Anakalangu Baliledo Bima Dhao Ende-Li'o-Ke'o-Nage Gaura Hawu Kambera Kodi Komodo Lamboya Mamboru Manggarai Ngadha Palu'e Pondok Rajong Rembong Riung Rongga So'a Kepo' Wae Rana Wanukaka Wejewa


Tetum Uab Meto Amarasi Baikeno Bekais Bilba Dai Dawera-Daweloor Dela-Oenale Dengka East Damar Emplawas Helong Imroing Kisar Leti Lole Luang Masela Nila North Babar Ringgou Romang Serili Serua Southeast Babar Tela'a Termanu Te'un Tii West Damar Wetar

Western Oceanic

Anus Bonggo Kayupulau Liki Masimasi Ormu Podena Kaptiau Sobei Tarpia Tobati Wakde Yamna



Papuan languages

Abui Abun Adang Aghu Airoran Asmat Auye Ayamaru Bagusa Baham Baropasi Bauzi Bayono-Awbono Berik Betaf Bimin Blagar Bonerif Bunak Burate Burmeso Burumakok Buruwai Citak Dabe Dao Demisa Demta Dineor Ekari Faiwol Galela Gamkonora Grand Valley Dani Hattam Hupla Iha Isirawa Itik Iwur Jofotek-Bromnya Kaera Kafoa Kalabra Kamang Kamberau Kamoro Kanum Karas Karon Dori Kauwera Kehu Keijar Klon Kofei Kombai Kombai–Wanggom Komyandaret Koneraw Kopka Kopkaka Korowai Kui Kula Kuwani Kwerba Mamberamo Kwerba Kwesten Kwinsu Loloda Maklew Mander Mandobo Mantion Mawes Meax Meninggo Mian Modole Moi Mombum Momina Momuna Moni Moraid Mpur Muyu Nafri Nakai Nduga Nedebang Ngalum Nggem Ninggerum Nisa-Anasi Oksapmin Orya Pagu Pisa Retta Sahu Samarokena Saponi Sauri Sause Saweru Sawi Sawila Seget Sempan Sentani Setaman Shiaxa Silimo Skou Suganga Tabaru Tabla Tangko Tause Tefaro Tehit Teiwa Telefol Ternate Tidore Tifal Tobelo Trimuris Tsaukambo Tunggare Urapmin Vitou Waioli Walak Wambon Wano Wares Wersing West Makian Western Dani Western Pantar Wolani Woria Yali Yawa Yelmek Yonggom

Other languages

Creoles and Pidgins

Malay-based creoles

Ambonese Malay Baba Malay Bandanese Malay Bacanese Malay Balinese Malay Betawi Gorap Kupang Malay Manado Malay Makassar Malay North Moluccan Malay Papuan Malay

Other creoles and pidgins

Javindo Petjo Mardijker Pidgin Iha Pidgin Onin Portugis Bidau Creole Portuguese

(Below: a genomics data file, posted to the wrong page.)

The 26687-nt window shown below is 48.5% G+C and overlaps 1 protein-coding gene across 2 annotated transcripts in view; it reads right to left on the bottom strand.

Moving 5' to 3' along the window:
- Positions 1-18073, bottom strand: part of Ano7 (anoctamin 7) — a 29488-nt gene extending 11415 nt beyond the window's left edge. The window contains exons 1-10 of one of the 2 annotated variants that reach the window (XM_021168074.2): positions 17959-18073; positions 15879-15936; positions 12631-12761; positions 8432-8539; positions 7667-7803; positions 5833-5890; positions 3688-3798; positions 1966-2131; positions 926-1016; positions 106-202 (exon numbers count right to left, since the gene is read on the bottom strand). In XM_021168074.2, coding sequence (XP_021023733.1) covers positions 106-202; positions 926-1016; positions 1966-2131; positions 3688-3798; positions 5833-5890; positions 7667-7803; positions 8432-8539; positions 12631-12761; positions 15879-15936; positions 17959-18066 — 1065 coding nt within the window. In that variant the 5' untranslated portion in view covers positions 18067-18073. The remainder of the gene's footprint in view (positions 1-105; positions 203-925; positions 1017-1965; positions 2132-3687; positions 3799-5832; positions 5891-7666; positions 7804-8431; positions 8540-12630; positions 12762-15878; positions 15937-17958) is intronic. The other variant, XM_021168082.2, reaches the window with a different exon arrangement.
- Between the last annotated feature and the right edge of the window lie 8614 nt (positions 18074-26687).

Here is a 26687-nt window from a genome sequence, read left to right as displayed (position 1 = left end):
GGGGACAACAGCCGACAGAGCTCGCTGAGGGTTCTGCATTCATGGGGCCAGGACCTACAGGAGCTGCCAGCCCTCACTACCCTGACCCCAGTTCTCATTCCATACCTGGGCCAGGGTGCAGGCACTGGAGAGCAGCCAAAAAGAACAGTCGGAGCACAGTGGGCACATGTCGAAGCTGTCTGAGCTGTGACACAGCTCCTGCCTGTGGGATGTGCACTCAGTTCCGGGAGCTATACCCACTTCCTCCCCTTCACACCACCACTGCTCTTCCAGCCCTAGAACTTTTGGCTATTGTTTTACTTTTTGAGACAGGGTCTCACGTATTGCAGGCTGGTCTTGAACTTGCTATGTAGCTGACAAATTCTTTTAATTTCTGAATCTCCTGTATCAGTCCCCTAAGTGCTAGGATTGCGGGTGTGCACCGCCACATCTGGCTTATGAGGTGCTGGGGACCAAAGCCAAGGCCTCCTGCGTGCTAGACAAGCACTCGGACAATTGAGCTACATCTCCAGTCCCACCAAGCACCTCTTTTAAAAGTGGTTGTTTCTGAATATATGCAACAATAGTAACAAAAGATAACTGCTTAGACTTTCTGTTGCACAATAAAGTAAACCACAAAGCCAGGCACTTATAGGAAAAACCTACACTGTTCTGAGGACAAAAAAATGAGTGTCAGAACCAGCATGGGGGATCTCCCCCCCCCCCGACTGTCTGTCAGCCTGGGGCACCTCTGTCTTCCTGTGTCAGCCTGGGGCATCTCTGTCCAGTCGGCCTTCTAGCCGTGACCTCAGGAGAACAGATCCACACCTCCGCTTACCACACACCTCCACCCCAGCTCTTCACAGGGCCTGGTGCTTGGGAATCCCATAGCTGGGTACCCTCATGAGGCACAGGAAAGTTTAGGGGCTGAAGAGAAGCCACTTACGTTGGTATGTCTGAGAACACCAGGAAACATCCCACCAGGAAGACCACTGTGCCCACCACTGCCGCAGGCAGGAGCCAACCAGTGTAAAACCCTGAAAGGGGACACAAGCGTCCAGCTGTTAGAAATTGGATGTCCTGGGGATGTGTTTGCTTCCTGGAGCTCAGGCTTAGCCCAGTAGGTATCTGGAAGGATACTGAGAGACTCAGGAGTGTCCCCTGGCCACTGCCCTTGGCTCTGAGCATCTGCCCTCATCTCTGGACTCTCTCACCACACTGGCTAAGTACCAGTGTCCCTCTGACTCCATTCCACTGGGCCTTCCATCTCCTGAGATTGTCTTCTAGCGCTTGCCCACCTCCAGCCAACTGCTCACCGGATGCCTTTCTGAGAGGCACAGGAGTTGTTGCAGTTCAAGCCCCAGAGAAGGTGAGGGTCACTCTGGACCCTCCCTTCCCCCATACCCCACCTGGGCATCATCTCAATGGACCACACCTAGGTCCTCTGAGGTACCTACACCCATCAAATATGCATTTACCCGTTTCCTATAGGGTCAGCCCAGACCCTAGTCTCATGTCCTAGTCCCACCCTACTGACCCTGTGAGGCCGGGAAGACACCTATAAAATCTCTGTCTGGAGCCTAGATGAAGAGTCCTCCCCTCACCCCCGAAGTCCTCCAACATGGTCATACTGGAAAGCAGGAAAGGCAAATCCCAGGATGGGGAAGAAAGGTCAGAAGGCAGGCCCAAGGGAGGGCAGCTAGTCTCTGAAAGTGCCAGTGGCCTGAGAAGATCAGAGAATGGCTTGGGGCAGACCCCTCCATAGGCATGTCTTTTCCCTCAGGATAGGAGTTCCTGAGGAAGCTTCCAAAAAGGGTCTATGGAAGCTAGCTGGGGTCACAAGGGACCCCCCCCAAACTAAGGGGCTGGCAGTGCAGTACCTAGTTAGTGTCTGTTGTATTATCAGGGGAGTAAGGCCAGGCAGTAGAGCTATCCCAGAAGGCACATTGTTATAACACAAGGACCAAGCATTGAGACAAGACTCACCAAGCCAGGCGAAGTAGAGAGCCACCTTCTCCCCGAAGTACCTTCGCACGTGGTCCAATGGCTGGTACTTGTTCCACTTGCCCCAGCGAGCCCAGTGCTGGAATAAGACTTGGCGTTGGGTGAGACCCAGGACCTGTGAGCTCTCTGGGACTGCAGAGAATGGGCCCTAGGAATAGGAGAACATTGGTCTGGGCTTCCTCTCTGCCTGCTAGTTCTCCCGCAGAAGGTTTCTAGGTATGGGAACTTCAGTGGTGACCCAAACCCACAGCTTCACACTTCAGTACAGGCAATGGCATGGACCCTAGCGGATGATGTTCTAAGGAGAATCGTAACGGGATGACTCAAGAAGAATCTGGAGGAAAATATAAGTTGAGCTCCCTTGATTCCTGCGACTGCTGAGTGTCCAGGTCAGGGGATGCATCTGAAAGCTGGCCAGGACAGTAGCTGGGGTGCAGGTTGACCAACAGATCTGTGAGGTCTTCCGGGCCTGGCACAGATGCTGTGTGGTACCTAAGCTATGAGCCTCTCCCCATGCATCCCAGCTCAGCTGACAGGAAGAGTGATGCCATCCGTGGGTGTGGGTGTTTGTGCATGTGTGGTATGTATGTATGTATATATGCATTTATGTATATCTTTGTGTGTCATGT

Sinitic languages

Cantonese Fuzhounese Hainanese Hakka Hokkien

Medan Riau

Mandarin Pu-Xian Min Teochew

Afro-Asiatic languages

Modern Standard Arabic

Dravidian languages


Germanic languages

English Dutch (historical)

Sign languages

Indonesian Sign Language Kata Kolok

v t e

Languages of Malaysia





English (comparison with British English)

Significant minority



Cantonese Eastern Min Fuqing Fuzhou Hokkien Mandarin Chinese Malaysian Mandarin Pu-Xian Min Penang Hokkien Southern Peninsular Malaysian Hokkien Yue Chinese



Malayalam Tamil

Malaysian Tamil



Gujarati Hindi Punjabi Urdu





Bornean Land Dayak Malayic Philippine Sama–Bajaw




Chavacano Kristang Manglish Other Malay trade and creole languages

Natives & Indigenous


Banjar Buginese Javanese Malay (Malayan)

Peninsular Malaysia

Baba Malay Batek Baweanese Cheq Wong Chetty Malay Duano’ Jah Hut Jahai Jakun Jedek Kedah Malay Kelantan-Pattani Malay Kenaboi1 Kensiu Kintaq Kristang Lanoh Mah Meri Minriq Mintil Mos Negeri Sembilan Malay Orang Kanaq Orang Seletar Pahang Malay Perak Malay Rawa Malay Sabüm1 Semai Semaq Beri Semelai Semnam Southern Thai Temiar Temoq2 Temuan Terengganu Malay Wila'1

East Malaysia

Abai Bahau Bajaw Balau Belait Berawan Biatah Bintulu Bonggi Bookan Bruneian/Kedayan Malay Brunei
Bisaya Bukar Sadong Bukitan Coastal Kadazan Cocos Malay Daro-Matu Dumpas Dusun Eastern Kadazan Gana’ Iban Ida'an Iranun Jagoi Jangkang Kajaman Kalabakan Kanowit Kayan Kelabit Kendayan Keningau Murut Kinabatangan Kiput Klias River Kadazan Kota Marudu Talantang Kuijau Lahanan Lelak1 Lengilu1 Lotud Lun Bawang Mainstream Kenyah Maranao Melanau Molbog Momogun Murik Kayan Narom Nonukan Tidong Okolod Paluan Papar Punan Batu2 Penan Remun Sa'ban Sabah Bisaya Sabah Malay Sama Sarawak
Malay Sebop Sebuyau Sekapan Selungai Murut Sembakung Seru1 Serudung Sian Suluk Sungai Tagol Timugon Tombonuwo Tring Tringgus Tutoh Ukit2 Uma’ Lasan